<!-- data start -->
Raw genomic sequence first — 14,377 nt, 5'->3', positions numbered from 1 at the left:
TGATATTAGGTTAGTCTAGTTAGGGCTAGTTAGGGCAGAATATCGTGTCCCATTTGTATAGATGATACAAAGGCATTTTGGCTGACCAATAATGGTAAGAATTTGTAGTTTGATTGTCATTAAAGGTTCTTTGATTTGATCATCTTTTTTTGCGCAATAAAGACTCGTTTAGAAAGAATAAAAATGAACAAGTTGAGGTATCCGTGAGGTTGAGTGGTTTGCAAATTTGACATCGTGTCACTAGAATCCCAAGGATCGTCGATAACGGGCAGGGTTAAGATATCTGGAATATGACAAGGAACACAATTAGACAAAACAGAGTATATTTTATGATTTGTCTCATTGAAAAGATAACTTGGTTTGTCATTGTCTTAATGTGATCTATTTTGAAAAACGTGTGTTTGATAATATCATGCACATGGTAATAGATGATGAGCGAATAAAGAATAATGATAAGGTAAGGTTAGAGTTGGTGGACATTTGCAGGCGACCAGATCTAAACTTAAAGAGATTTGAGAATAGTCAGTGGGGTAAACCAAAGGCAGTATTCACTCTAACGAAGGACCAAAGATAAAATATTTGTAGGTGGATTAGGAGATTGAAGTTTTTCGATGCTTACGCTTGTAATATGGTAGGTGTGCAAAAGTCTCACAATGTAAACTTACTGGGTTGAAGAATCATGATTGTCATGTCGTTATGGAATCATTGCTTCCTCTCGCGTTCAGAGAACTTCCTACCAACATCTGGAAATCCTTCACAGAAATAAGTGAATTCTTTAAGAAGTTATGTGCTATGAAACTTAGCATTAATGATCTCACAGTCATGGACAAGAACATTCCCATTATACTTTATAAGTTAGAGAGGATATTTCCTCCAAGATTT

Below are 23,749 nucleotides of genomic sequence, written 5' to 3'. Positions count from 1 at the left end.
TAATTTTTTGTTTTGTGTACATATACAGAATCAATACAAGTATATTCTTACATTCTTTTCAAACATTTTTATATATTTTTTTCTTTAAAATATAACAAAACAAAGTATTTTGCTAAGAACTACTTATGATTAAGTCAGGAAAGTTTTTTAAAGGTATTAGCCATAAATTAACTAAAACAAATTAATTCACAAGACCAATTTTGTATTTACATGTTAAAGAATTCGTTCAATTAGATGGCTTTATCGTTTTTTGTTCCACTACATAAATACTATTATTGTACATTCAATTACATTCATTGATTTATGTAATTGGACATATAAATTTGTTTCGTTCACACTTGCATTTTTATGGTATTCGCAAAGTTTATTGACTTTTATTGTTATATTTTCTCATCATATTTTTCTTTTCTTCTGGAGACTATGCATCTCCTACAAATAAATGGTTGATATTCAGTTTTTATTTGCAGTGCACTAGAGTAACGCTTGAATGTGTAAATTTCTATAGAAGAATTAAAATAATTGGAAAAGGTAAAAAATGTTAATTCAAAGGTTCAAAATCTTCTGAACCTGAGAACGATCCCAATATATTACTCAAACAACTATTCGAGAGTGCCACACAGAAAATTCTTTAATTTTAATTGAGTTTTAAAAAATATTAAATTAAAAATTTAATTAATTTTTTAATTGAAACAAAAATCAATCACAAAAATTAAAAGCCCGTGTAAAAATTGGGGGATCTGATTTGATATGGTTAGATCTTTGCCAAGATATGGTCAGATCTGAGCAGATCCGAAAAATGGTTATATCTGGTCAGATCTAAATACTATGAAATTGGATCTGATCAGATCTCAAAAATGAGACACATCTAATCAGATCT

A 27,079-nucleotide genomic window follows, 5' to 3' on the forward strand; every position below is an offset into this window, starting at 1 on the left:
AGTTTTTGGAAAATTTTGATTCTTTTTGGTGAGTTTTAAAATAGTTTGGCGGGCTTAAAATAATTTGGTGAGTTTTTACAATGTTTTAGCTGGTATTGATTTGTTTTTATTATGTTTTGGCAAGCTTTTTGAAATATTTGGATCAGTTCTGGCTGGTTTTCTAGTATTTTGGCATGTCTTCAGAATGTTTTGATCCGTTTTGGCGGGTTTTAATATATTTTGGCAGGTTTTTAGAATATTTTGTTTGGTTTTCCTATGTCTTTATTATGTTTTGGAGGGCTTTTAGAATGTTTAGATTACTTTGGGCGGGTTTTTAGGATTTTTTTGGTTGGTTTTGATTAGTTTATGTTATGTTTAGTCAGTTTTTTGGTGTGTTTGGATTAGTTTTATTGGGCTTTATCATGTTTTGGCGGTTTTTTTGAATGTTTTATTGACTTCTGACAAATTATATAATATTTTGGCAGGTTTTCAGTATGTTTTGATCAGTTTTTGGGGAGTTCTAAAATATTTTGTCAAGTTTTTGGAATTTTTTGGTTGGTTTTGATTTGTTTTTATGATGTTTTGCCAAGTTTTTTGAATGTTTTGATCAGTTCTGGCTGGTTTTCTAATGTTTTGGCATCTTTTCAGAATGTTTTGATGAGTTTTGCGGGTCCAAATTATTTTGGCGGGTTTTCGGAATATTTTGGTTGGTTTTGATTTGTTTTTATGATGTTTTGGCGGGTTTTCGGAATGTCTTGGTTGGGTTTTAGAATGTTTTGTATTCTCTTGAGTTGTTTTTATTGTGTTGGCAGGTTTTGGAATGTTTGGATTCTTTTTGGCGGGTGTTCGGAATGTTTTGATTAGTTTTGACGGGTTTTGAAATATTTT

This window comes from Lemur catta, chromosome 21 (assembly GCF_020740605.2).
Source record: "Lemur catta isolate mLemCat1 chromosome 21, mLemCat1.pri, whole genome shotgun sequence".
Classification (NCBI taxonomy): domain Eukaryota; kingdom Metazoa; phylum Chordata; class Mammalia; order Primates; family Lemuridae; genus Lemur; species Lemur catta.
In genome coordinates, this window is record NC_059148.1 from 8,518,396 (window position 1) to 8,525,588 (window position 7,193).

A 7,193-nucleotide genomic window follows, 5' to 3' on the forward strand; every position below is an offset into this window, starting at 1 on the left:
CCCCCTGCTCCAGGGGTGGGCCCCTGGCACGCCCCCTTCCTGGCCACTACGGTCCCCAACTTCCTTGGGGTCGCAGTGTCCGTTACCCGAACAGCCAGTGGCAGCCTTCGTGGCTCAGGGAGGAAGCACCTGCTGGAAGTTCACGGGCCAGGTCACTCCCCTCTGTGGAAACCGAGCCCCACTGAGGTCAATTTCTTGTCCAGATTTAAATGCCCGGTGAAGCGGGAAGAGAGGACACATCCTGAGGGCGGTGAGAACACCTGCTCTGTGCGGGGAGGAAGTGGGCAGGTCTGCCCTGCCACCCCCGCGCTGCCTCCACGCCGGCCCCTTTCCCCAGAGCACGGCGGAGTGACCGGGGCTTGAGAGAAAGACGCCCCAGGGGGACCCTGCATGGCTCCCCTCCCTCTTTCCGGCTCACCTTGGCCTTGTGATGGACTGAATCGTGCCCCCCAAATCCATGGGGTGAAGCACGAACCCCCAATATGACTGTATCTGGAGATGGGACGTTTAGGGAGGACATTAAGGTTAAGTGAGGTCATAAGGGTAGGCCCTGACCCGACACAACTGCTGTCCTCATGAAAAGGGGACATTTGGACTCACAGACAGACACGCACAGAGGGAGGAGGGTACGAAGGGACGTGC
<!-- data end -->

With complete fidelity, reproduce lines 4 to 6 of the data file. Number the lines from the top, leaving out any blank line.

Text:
TAATTTTTTGTTTTGTGTACATATACAGAATCAATACAAGTATATTCTTACATTCTTTTCAAACATTTTTATATATTTTTTTCTTTAAAATATAACAAAACAAAGTATTTTGCTAAGAACTACTTATGATTAAGTCAGGAAAGTTTTTTAAAGGTATTAGCCATAAATTAACTAAAACAAATTAATTCACAAGACCAATTTTGTATTTACATGTTAAAGAATTCGTTCAATTAGATGGCTTTATCGTTTTTTGTTCCACTACATAAATACTATTATTGTACATTCAATTACATTCATTGATTTATGTAATTGGACATATAAATTTGTTTCGTTCACACTTGCATTTTTATGGTATTCGCAAAGTTTATTGACTTTTATTGTTATATTTTCTCATCATATTTTTCTTTTCTTCTGGAGACTATGCATCTCCTACAAATAAATGGTTGATATTCAGTTTTTATTTGCAGTGCACTAGAGTAACGCTTGAATGTGTAAATTTCTATAGAAGAATTAAAATAATTGGAAAAGGTAAAAAATGTTAATTCAAAGGTTCAAAATCTTCTGAACCTGAGAACGATCCCAATATATTACTCAAACAACTATTCGAGAGTGCCACACAGAAAATTCTTTAATTTTAATTGAGTTTTAAAAAATATTAAATTAAAAATTTAATTAATTTTTTAATTGAAACAAAAATCAATCACAAAAATTAAAAGCCCGTGTAAAAATTGGGGGATCTGATTTGATATGGTTAGATCTTTGCCAAGATATGGTCAGATCTGAGCAGATCCGAAAAATGGTTATATCTGGTCAGATCTAAATACTATGAAATTGGATCTGATCAGATCTCAAAAATGAGACACATCTAATCAGATCT

A 27,079-nucleotide genomic window follows, 5' to 3' on the forward strand; every position below is an offset into this window, starting at 1 on the left:
AGTTTTTGGAAAATTTTGATTCTTTTTGGTGAGTTTTAAAATAGTTTGGCGGGCTTAAAATAATTTGGTGAGTTTTTACAATGTTTTAGCTGGTATTGATTTGTTTTTATTATGTTTTGGCAAGCTTTTTGAAATATTTGGATCAGTTCTGGCTGGTTTTCTAGTATTTTGGCATGTCTTCAGAATGTTTTGATCCGTTTTGGCGGGTTTTAATATATTTTGGCAGGTTTTTAGAATATTTTGTTTGGTTTTCCTATGTCTTTATTATGTTTTGGAGGGCTTTTAGAATGTTTAGATTACTTTGGGCGGGTTTTTAGGATTTTTTTGGTTGGTTTTGATTAGTTTATGTTATGTTTAGTCAGTTTTTTGGTGTGTTTGGATTAGTTTTATTGGGCTTTATCATGTTTTGGCGGTTTTTTTGAATGTTTTATTGACTTCTGACAAATTATATAATATTTTGGCAGGTTTTCAGTATGTTTTGATCAGTTTTTGGGGAGTTCTAAAATATTTTGTCAAGTTTTTGGAATTTTTTGGTTGGTTTTGATTTGTTTTTATGATGTTTTGCCAAGTTTTTTGAATGTTTTGATCAGTTCTGGCTGGTTTTCTAATGTTTTGGCATCTTTTCAGAATGTTTTGATGAGTTTTGCGGGTCCAAATTATTTTGGCGGGTTTTCGGAATATTTTGGTTGGTTTTGATTTGTTTTTATGATGTTTTGGCGGGTTTTCGGAATGTCTTGGTTGGGTTTTAGAATGTTTTGTATTCTCTTGAGTTGTTTTTATTGTGTTGGCAGGTTTTGGAATGTTTGGATTCTTTTTGGCGGGTGTTCGGAATGTTTTGATTAGTTTTGACGGGTTTTGAAATATTTT